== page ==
Sorry to have been absent for so long but it has been a busy summer. Now that fall is upon us, I hope to share all my new discoveries with you. This summer we went to Japan and I have to say that we were extremely excited about our visit to Sushisho Masa after hearing brilliant reviews from friends who urged us that this was the place for sushi and boy were they right! This was our first trip to Japan and I am hoping that it won’t be our last since we have fallen in love with the country. For all of you who have already been to Japan, you will know that restaurants are quite small, most of them sitting around eight to fifteen. This, for us westerns, comes as a surprise since we are used to big restaurants. Sushisho Masa is no different, there are seven seats and since we were a party of four we almost took up the whole place.
Another thing that will come to a surprise for westerns is that this mecca for sushi is located in a basement, but this is not strange in Japan since you can find michelin star restaurants in basements, subways stations (hence the subway stations in Japan are a world of their own). Once you find Masa, thank God the hotel, who by the way are normally the ones who have to make your reservations in Japan, gave us the address and a picture of the façade. The name is written in Japanese characters, this also quite typical in Japan, therefore making it quite hard to find. We walked down the stairs to a very plane and simple bar, here the protagonist is the fish not the decor. It is a real treat to sit right in front of Chef Oka and watch him and his crew at work.
Chef Oka has a fun side to him bring a sense of liveliness to the whole experience and his crew is charming, trying to make you feel at home even though there is a slight language gap. Some of his helpers speak English and what they don’t know, they make up in effort, bringing out a fish picture dictionary so we could figure out what we were eating. The dinner was laid back and tons of fun. The best part, the food of course. Some people have asked me what is the difference between the sushi we normally eat back home and the sushi in Japan. I have to say that for me the big difference is that back home we aren’t afraid to innovate with sushi and in Japan it is all about product and quality. Would you agree? But I also have to say that there is a huge difference from your typical sushi place in Japan and Masa. To start off with, the quality is superb. I am a huge fan of salmon eggs and here they were so creamy that I wanted to cry.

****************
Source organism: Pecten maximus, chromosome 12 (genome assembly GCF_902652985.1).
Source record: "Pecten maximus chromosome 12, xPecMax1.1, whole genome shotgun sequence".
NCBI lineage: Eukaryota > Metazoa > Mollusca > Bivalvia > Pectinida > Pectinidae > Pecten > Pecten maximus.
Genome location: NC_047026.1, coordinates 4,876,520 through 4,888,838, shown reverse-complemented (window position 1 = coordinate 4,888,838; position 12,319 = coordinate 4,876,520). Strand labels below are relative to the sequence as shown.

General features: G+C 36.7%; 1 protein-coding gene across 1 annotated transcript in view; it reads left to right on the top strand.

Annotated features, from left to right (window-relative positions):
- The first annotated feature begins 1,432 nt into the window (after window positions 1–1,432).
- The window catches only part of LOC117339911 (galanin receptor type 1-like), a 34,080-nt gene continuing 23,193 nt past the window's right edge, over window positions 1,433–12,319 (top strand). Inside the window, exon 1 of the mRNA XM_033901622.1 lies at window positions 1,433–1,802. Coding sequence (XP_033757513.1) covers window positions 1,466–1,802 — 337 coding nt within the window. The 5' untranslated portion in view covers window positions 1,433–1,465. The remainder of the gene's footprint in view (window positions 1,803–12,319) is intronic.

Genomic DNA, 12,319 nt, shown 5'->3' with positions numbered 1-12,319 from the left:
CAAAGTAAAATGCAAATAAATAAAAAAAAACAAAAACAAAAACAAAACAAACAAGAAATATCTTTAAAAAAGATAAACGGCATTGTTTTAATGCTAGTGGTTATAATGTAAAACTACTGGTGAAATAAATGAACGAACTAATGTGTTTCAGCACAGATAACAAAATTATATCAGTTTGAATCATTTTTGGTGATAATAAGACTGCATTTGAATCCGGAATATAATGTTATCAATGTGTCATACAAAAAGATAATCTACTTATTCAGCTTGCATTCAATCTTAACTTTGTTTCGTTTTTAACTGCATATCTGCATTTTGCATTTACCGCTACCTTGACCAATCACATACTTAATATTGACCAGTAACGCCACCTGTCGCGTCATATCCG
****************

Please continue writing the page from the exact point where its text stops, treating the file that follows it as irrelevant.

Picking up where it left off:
At Masa, each bite is previously thought out. Let me explain. They have been to the market in the wee hours of the morning to pick out the best possible product, the fish has been cleaned and cut, the rice has been made to perfection and once the piece of sushi is assembled, Chef Oka knows precisely how he wants you to perceive the taste. He will either say, “as is” so you know that you are not to even slightly dip the piece in soy sauce or he will say just the tip so you may procede to adding a couple drops of soy sauce.
As you can probably imagine, the menu depends on what is in season and what fancied Chef Oka’s eye at the market. The length of the menu is up to you, you can make it as long or as short as you want. Once we were half way through, those were roughly around twenty five pieces of sushi, he let us know. We, of course, said that we were fine and that he could keep them coming.
I am not going to go into detail about sushi pieces but I will show you pictures so that you can get an idea of what our meal was like. Some of them are raw and some of them have been grilled.
To drink, you might be wondering?, we went for white wine and sake but there is also beer.
It was quite a night, one that we won’t forget. I would like to thank Sergio Domingo who insisted that Masa was the way to go.
This post is dedicated to Arantxa Alday and Severo González, who not only shared this dinner with us but the whole trip. Thank you because it definitely would not have been the same without you guys.
Sushisho Masa, Tokyo